I had a chance to sit down with SportsPage: Your Sports Magazine app creator Benjamin Monnig this week to talk about his iOS app.  Ben was very easy to talk to and genuinely enthusiastic about his product but not in a fake, overzealous salesperson type of way.  This was a real person talking about a great app.

After some greetings and informal conversation, I asked him about how he got started in the app dev business and Sportspage in particular.  He mentioned that he’s been at it for a while.  He made a couple attempts during his college years and “learned some lessons”.  He mentioned getting burned a couple times by folks he had doing the development work so he decided to take app development on himself.

As for Sportspage, he saw there was a need for an app where he could get information specific to his own favorite team.  He had searched for some with the functionality he sought but was left wanting.  So, he created his own.

We started talking about the app itself since he wanted some feedback regarding how it functioned.  I mentioned a couple things.  First, there are no push notifications and second, the functions of the icons in the upper right corner don’t act like I expect them to act.

Regarding the push notifications, Ben’s reasoning was that he wasn’t ready to implement because he does not want to bombard the user with too many notifications.  He’s working on some ideas to get users meaningful data without overwhelming them with push notices.  I’m thankful for that.

IMG_1009.PNGAs far as the icons (see the image), the feedback was nothing major, but I felt like I had been conditioned for certain icons to mean certain things.  In this case, I expected on icon to take care of all the sharing functions and the other to allow for commenting.  Again, with a little getting used to, I understand their context in this app but we may see a change here.

I also asked him “What were some of the biggest challenges with creating this application?”  He replied that the main time consuming activity was the selection of the news sources.  Mainstream teams were fairly easy but some more obscure teams (i.e. smaller colleges) were more difficult.  Finding them, vetting them and making sure they fit in his model was the most difficult.

I wrapped up the interview with a question and concern – I wanted to know if his app’s access had been blocked yet by any content providers or if he’d been contacted by any of them.  He said “Not yet.” To avoid any trouble with the providers, he said he’s careful to not attempt to claim any ownership and he pulls in the data that’s available via rss and twitter et al.  There may be some other technologies in there but I didn’t’ pry too much as to what all was in the secret sauce.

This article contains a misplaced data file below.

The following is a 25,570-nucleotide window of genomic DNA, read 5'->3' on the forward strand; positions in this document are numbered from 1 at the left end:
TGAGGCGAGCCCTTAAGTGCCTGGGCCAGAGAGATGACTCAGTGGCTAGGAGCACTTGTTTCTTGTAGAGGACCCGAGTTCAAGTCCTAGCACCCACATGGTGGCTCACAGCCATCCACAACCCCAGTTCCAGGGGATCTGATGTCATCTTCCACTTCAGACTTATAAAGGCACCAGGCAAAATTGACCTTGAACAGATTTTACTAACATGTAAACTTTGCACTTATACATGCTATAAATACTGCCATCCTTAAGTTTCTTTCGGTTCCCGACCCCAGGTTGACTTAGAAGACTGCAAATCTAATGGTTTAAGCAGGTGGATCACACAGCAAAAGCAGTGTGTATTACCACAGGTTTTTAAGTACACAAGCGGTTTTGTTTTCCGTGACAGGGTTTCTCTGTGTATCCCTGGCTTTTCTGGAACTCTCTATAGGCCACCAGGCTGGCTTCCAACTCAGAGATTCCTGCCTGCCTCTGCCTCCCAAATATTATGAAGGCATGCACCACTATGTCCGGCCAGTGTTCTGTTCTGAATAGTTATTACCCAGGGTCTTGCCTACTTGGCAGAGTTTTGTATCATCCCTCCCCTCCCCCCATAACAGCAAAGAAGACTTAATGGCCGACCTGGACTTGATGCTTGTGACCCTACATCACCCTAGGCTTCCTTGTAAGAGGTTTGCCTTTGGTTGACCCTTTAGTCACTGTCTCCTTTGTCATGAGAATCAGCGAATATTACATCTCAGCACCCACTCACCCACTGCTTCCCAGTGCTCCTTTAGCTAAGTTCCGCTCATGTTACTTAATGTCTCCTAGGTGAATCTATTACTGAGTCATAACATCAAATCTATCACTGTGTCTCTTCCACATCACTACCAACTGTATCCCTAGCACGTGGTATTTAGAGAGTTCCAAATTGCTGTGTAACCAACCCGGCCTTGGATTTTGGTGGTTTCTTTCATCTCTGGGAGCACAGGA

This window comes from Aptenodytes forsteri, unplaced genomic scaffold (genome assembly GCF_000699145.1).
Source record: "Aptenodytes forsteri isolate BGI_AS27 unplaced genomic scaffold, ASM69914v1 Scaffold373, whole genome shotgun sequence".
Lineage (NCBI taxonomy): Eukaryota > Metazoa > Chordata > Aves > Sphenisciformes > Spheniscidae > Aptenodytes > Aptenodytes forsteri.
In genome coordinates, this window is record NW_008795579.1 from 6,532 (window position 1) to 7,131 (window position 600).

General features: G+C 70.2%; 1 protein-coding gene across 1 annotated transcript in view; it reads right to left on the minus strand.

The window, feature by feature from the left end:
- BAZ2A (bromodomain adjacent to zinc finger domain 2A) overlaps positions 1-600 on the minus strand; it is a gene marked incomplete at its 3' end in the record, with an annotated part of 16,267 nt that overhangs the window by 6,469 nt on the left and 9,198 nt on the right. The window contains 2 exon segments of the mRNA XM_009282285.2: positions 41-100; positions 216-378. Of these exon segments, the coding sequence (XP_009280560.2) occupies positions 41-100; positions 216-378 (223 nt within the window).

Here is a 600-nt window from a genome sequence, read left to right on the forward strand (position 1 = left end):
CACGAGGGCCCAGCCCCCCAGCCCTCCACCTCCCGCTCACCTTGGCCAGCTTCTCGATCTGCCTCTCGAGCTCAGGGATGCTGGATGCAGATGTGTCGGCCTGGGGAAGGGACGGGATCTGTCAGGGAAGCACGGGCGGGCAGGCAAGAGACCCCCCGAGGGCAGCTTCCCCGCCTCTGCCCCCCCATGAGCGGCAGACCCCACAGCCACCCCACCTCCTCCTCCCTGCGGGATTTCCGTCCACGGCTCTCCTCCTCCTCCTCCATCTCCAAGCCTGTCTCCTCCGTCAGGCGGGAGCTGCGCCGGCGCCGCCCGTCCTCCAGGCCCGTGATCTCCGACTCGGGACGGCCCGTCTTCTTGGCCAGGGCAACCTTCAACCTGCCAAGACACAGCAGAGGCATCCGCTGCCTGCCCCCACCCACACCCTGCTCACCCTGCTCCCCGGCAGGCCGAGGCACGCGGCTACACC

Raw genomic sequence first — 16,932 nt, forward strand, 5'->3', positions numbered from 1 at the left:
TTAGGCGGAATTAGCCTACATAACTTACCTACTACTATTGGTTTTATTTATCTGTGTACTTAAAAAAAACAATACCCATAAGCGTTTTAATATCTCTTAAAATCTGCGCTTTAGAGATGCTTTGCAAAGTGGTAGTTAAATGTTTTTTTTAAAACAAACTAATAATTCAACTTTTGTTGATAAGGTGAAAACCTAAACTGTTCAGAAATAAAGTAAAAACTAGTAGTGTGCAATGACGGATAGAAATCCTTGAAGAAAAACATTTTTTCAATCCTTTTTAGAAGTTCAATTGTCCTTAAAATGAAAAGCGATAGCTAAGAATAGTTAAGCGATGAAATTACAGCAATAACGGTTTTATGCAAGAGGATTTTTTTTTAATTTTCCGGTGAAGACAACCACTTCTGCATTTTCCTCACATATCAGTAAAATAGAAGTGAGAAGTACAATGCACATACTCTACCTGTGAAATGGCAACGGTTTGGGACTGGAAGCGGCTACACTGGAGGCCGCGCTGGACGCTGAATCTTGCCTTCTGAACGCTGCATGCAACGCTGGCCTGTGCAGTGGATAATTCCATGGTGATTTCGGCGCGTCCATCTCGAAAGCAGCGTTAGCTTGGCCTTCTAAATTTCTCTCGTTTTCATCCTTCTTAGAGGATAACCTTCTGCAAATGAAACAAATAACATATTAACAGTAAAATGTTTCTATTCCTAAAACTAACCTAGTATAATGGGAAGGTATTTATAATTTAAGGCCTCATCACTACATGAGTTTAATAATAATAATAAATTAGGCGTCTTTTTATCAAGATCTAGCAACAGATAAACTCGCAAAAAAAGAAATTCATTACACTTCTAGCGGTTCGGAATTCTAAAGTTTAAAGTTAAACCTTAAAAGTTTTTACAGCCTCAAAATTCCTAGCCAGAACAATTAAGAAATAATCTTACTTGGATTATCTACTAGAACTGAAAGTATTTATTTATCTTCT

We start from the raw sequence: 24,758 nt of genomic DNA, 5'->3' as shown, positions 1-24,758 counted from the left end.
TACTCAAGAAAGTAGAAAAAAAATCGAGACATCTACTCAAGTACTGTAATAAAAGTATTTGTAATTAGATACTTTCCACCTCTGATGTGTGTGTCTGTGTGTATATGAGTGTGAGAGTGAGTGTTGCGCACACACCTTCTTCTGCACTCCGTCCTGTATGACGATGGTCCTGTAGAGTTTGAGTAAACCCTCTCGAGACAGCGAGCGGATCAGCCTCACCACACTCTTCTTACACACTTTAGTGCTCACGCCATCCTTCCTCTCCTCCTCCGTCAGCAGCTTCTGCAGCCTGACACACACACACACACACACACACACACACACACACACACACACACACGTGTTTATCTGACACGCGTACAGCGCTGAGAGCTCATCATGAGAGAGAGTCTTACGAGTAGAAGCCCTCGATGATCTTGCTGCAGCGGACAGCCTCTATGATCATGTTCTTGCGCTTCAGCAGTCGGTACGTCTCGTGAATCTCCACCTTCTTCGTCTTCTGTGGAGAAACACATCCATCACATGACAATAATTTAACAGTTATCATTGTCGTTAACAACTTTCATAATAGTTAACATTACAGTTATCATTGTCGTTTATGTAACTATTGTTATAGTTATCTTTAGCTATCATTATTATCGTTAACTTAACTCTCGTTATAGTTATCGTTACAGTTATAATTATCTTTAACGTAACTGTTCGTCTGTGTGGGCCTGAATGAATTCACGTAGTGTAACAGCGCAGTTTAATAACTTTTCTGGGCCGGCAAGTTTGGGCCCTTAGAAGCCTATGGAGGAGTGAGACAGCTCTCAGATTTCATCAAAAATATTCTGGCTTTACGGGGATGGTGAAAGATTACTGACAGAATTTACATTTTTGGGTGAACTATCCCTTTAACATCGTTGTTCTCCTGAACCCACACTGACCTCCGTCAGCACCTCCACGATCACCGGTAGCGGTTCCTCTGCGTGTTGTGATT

Outside the interview, I’ve tested out the application.  They offer a free (ad supported) version and a $0.99 version.  As far as I can tell, they are identical except for an ad bar at the bottom.  I have the free one right this second but I’d easily pay the dollar for the functionality provided and to stop seeing the annoying ads.  Based on my conversation, I trust that Ben will be over seeing some upgrades (this is just my guess and not a guarantee) – and thus, I think it’s worth the modest investment.

Entertainment 4.5/5 –

The news sources are preselected for you but the content seems fairly comprehensive. Most of the pro and college teams that I would add were there except for my college alma mater. As a grad of California State University Sacramento, I like to keep tabs on the Hornets but I’ll have to stick with the local news sources for information, at least for a while.

So, if you find customized news entertaining and you follow major sports teams, this is a great way to go.

 

Ease of use – 4.5/5

The only knock I have is that there’s no link to send the data directly to face book and the icons are a little misleading (for one who has looked at thousands of apps).  Otherwise the app was very intuitive.   I had my sports page up and running within minutes.

Likelihood of continued use 5/5

This app will move to my “news” section and be checked for headlines daily.  This is a down period for me personally since I mainly follow the NFL but there is even enough going on there to check back on a regular basis.

Graphics/Sound – 4/5

There are no sounds but as a reader, I don’t really need them.  My sound is off 80% of the time anyway.  The app graphics are fine – fonts are consistent and easy to read.  Nothing is too “in your face.”  It just works and that’s what I’d expect from an app like this.

Overall 4.5 –

It’s a great sports news app with just a couple rough edges.  When we were wrapping up the interview, I asked Ben “What would you want readers to know about SportsPage?”   He replied that the app was “built by a sports fan, for a sports fan.”  You can really feel that when you talk to Ben and it’s good to know when you use the application.  Thumbs up! Get it here.

iPad version allows you to see more headlines/sections on a page.

iPad version allows you to see more headlines/sections on a page.